Kenya Pipeline has defended itself against allegations that it is holding unnecessary board meetings to gobble up taxpayers’ money.
In an interview with the Nation, John Ngumi, the chairman of the State corporation’s board of directors, defended the frequency of the meetings, saying they are intended to get the company back on track.
Mr Ngumi said the meetings enabled the board to correct problems at the Mombasa-Nairobi line, restructure the regional management, and enforce the adoption of the company’s new strategy.
“I make absolutely no apology (for the meetings). People have been saying: ‘Oh, the board has had many meetings and is micromanaging the management’. That, to me, is a lot of rubbish because if we do not deliver, you will not blame the management, but the board,” Mr Ngumi said.
He was reacting to complaints from senior staffers that the board had resorted to micromanaging Kenya Pipeline through frequent meetings.
Staffers who sought anonymity for fear of victimisation said the meetings were expensive as each board of 10 members earns Sh20,000 per siting.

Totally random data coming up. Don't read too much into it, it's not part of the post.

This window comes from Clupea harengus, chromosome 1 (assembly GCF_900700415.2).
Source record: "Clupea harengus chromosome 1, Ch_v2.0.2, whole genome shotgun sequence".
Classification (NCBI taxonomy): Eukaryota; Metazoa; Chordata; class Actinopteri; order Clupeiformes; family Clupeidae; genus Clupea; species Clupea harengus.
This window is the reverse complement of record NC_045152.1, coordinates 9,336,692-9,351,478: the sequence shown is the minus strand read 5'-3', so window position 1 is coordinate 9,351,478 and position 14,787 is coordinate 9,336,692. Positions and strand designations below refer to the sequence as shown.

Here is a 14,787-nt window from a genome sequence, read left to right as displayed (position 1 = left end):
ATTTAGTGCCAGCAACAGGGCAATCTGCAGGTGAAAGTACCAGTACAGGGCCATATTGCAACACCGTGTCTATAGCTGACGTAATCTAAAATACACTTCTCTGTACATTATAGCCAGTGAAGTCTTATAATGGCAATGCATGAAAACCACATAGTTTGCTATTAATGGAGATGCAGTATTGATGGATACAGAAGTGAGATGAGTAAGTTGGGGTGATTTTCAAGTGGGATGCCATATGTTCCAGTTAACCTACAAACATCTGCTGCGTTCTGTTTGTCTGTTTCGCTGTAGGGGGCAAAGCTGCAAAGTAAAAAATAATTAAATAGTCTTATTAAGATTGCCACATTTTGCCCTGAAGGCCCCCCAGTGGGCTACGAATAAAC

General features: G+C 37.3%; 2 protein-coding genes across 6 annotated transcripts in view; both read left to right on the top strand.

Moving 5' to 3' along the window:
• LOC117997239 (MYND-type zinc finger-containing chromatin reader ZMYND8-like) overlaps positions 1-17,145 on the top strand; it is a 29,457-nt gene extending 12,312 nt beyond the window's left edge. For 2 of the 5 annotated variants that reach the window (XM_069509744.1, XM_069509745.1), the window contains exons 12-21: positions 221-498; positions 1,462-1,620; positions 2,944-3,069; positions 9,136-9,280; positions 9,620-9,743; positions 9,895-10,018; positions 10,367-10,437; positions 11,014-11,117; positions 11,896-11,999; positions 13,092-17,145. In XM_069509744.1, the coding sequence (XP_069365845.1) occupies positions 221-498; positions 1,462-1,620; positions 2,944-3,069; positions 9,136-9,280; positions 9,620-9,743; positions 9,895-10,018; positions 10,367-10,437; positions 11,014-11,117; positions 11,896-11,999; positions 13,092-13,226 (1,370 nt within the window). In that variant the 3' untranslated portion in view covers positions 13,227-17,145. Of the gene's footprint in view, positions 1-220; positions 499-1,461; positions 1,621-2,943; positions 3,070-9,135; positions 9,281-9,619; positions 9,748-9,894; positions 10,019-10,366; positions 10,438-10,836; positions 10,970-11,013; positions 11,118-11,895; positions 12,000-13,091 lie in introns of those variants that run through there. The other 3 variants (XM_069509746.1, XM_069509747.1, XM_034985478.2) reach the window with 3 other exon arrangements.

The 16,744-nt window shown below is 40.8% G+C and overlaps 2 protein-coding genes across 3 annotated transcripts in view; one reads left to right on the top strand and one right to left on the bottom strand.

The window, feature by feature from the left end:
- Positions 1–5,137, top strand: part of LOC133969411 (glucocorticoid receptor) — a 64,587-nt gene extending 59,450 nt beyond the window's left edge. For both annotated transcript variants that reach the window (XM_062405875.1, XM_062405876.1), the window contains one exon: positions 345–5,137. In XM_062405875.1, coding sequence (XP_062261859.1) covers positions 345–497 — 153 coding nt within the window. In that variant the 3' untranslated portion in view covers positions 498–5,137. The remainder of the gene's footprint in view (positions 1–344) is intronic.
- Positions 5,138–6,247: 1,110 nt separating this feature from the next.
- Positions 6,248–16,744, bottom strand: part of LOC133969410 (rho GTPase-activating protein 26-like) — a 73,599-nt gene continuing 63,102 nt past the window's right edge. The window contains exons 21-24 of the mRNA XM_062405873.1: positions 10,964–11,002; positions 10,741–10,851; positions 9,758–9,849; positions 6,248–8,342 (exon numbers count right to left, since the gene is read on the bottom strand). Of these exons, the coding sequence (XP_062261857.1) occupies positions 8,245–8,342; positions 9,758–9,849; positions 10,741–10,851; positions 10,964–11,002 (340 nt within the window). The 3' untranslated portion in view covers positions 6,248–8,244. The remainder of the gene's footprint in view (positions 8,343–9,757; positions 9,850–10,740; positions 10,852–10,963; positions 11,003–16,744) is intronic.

“Why does the board want to micromanage the management? And what does the Mwongozo Guide on parastatals say on the frequency of meetings?” asked a staff member.
Between June 2015 and June last year, KPC spent Sh62.7 million on board meetings, according to the 2016 annual report, three times more than the Sh17.6 million paid out in the period to June 2015, highlighting the high cost of the meetings.
In the year ending June 2016, the board held 113 meetings — 30 full board meetings and 83 committee meetings — as well as 14 retreats and trainings. This year, the board is said to have held 80 meetings so far. There are three board committees, each with different roles: human resource, technical, and audit.
“I make no excuse for having the board’s technical committee meet the number of times it met to get the Mombasa-Nairobi Line 5 back on track. Likewise, I make no apologies for making the board’s Human Resource committee meet the number of times it met, to get the type of management structure we want,” Mr Ngumi said, while accusing the media of making the company “its favourite whipping boy.”
Managing director Joe Sang also defended the meetings.
Those on the board include Mr Ngumi, Mr Sang, National Treasury Principal Secretary Kamau Thugge, his petroleum counterpart Joseph Njoroge, Maj (Rtd) Iltasayon Neepe, Faith Jepkemboi Bett, and Wahome Gitonga. Others are Felicity Biriri, Marwa Kemero Maisori, and Jerry Simu. Energy ministry geologist Hudson Andambi serves as alternate to the Petroleum PS, while in the absence of Dr Thugge, he is represented by Mr Eric Korir from the National Treasury.